Editor's note: This article was updated to include more specific information on minimum wage requirements.
Students working at the University of Richmond during the summer will no longer receive a guaranteed $2 per hour bump to their wages, in accordance with a plan to change the wage structure for student employees, Mike Pagano, financial aid advisor, said.
The summer base rate change is part of a larger modification to the way the university student employees are paid. Rather than universalized starting wages during the summer and school year, employee supervisors now decide on pay increases, Pagano said.
“Some students may have more experience in that field, or may be more qualified, so we wanted them to have the flexibility to be able to give them more competitive starting wage rates,” he said.
Students working on campus during the summer will have a lower starting wage but will have the chance to make the same amount or more than the normal $2 per hour pay bump. Starting wage for student employees is $8 per hour.
Heather Selby, junior, worked as a senior admissions intern in the Office of Undergraduate Admission over the summer and holds the same position during the school year. Without the guarantee of the $2 wage bump, Selby said she would hesitate taking the job again for the approaching summer before considering a pay change and talking with her supervisor.
“I think it’s important to point out that minimum wage in other states is higher than what they pay us here on campus,” Selby said.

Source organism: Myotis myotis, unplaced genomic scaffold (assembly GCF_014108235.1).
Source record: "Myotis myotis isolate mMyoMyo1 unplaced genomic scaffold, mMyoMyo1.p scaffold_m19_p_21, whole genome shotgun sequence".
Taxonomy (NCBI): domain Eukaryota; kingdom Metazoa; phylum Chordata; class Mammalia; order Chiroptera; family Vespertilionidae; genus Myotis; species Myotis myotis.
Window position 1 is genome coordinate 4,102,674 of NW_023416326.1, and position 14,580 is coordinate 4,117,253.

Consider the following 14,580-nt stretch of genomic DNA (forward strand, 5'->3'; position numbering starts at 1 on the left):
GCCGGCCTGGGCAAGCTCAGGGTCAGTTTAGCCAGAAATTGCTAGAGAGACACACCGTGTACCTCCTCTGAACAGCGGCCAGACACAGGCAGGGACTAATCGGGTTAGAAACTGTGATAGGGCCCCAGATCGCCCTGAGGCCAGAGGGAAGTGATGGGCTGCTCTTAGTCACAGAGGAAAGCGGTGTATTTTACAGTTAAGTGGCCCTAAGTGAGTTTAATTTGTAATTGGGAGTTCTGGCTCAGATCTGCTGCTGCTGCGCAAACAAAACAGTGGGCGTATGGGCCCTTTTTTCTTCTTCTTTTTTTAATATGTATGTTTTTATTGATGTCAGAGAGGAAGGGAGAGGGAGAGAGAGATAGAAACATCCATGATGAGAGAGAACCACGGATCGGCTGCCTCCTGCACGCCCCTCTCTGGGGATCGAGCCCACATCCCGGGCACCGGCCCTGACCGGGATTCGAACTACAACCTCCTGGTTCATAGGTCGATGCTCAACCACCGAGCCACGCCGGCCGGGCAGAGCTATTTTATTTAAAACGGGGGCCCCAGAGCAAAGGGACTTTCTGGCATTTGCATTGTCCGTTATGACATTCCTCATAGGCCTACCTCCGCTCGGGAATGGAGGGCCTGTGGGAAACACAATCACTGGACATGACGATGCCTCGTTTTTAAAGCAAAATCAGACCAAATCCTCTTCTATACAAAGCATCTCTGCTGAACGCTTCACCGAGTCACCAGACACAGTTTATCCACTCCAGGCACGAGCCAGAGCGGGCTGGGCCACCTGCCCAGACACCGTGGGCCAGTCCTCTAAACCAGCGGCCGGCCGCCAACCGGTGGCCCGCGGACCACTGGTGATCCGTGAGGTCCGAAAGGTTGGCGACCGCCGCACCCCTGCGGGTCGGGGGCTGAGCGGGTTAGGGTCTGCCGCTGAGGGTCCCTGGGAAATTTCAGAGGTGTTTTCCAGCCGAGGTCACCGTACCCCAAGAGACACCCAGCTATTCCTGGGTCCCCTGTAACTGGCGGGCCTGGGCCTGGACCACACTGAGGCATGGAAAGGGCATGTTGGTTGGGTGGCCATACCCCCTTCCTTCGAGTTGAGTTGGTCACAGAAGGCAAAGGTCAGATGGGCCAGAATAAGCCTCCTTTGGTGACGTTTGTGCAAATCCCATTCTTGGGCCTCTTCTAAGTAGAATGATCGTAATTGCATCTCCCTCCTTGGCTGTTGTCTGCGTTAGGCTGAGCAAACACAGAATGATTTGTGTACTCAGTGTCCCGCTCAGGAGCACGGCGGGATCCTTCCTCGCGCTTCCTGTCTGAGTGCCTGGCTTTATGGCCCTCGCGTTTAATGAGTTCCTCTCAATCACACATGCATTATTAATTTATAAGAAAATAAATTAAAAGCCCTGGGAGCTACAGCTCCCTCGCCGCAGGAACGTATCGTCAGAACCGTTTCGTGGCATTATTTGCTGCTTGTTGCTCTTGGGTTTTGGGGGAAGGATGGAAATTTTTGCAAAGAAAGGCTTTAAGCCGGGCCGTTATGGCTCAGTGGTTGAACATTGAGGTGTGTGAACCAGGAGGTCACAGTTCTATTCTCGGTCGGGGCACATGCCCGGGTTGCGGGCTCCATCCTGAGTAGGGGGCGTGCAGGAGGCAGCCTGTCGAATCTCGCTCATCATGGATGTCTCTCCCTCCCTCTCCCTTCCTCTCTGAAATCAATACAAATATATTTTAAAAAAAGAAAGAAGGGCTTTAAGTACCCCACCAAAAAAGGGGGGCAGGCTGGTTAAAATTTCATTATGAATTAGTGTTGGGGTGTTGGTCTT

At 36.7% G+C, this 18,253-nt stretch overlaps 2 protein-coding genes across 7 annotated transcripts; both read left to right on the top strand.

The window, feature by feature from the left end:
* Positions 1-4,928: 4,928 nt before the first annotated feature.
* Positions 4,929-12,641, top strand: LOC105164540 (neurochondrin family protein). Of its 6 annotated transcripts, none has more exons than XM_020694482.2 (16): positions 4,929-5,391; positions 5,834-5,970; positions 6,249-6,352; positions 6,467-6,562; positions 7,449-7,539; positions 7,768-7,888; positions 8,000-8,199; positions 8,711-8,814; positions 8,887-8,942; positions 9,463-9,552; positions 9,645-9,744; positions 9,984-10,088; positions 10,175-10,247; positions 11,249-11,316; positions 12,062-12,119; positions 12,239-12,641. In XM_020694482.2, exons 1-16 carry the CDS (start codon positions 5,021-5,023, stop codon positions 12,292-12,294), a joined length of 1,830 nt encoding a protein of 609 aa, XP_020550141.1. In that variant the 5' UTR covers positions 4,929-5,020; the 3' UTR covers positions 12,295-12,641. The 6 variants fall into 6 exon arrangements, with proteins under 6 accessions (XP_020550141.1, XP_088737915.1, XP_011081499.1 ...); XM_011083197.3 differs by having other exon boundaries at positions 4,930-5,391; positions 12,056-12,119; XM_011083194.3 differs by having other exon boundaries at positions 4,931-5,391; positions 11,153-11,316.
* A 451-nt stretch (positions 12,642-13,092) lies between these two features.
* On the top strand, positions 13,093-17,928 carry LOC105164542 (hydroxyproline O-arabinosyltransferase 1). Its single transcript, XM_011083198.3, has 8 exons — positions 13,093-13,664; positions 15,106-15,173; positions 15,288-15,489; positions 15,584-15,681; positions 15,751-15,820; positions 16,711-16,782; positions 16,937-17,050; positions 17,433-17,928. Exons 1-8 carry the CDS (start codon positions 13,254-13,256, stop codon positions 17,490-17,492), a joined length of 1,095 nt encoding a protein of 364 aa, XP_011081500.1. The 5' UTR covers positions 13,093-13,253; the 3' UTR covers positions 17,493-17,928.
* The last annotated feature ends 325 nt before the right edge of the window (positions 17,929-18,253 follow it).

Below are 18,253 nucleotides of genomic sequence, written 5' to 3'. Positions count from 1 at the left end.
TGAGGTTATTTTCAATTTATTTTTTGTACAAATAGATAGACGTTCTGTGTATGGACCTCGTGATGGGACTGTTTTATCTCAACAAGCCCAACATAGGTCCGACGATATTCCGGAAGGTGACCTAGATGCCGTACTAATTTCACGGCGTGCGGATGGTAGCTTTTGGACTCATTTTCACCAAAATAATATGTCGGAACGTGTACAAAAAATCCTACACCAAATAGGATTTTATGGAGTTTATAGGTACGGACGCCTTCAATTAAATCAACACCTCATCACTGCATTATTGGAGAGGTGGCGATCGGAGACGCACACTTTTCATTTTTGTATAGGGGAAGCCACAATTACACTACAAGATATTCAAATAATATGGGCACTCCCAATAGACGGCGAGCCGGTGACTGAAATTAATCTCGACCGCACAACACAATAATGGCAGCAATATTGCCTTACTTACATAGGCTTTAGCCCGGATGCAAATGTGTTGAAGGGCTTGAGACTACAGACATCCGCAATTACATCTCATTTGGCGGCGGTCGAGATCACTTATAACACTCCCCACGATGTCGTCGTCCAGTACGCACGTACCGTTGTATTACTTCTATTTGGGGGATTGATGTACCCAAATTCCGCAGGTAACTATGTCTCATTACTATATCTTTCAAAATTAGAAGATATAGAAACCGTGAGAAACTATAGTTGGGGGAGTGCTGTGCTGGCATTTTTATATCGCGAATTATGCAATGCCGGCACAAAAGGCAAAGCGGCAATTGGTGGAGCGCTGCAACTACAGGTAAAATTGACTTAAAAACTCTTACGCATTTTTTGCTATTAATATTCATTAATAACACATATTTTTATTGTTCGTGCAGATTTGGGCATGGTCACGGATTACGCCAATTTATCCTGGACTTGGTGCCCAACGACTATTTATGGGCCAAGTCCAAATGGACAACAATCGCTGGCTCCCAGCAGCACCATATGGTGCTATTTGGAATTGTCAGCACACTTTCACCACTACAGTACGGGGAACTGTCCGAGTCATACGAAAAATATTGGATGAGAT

She said she would consider returning home to Seattle, where minimum wage is $15 per hour, to work for the summer.
Students who work at UR during the summer and choose to live on campus pay $2,996 for a 10-week room and meal plan. A student working 40 hours a week at $8 per hour for 10 weeks during the summer would make $3,200.
Students will have to weigh the cost of living on campus with the wage available to them over the summer, Pagano said.
The decision to change the wage structure was made by Pagano’s office, human resources and the payroll office, Pagano said. They hoped to provide students with more competitive starting wages and to give them more opportunities throughout the semester to increase their pay.
Students involved in summer fellowships and research positions were not included in this wage change.
Pagano estimated that 300 students, including researchers and summer fellows, worked on campus last summer. He did not know whether the change in wage structure would mean that less students would work on campus during the summer, he said.
Selby believed student interest in summer jobs on campus would decrease after the $2 drop, she said.
Prior to this year, the wage system was set up so that students could only receive pay increases at certain times throughout the semester and could only receive a raise after a year of work, Pagano said. Now, a supervisor can give a student employee a pay increase before a year of work.
The ability to have pay raises throughout the semester based on performance or job experience more accurately reflects the wage system students will experience after graduation, Pagano said. It also gives departments more flexibility in paying more qualified students higher wages.
Cameron Bonsell, sophomore, works in the summer camps and conferences office over the summer. Getting rid of the pay bump would not necessarily change the amount of money students receive over the summer because of the opportunity to have their wages raised by a supervisor, Bonsell said.
“They’re more involved in the process,” Pagano said. “As opposed to everyone starts at this rate, regardless of what the job is, there is some opportunity there to earn more if you bring something extra to the table.”
Contact news writer Alexis Angelus at firstname.lastname@example.org.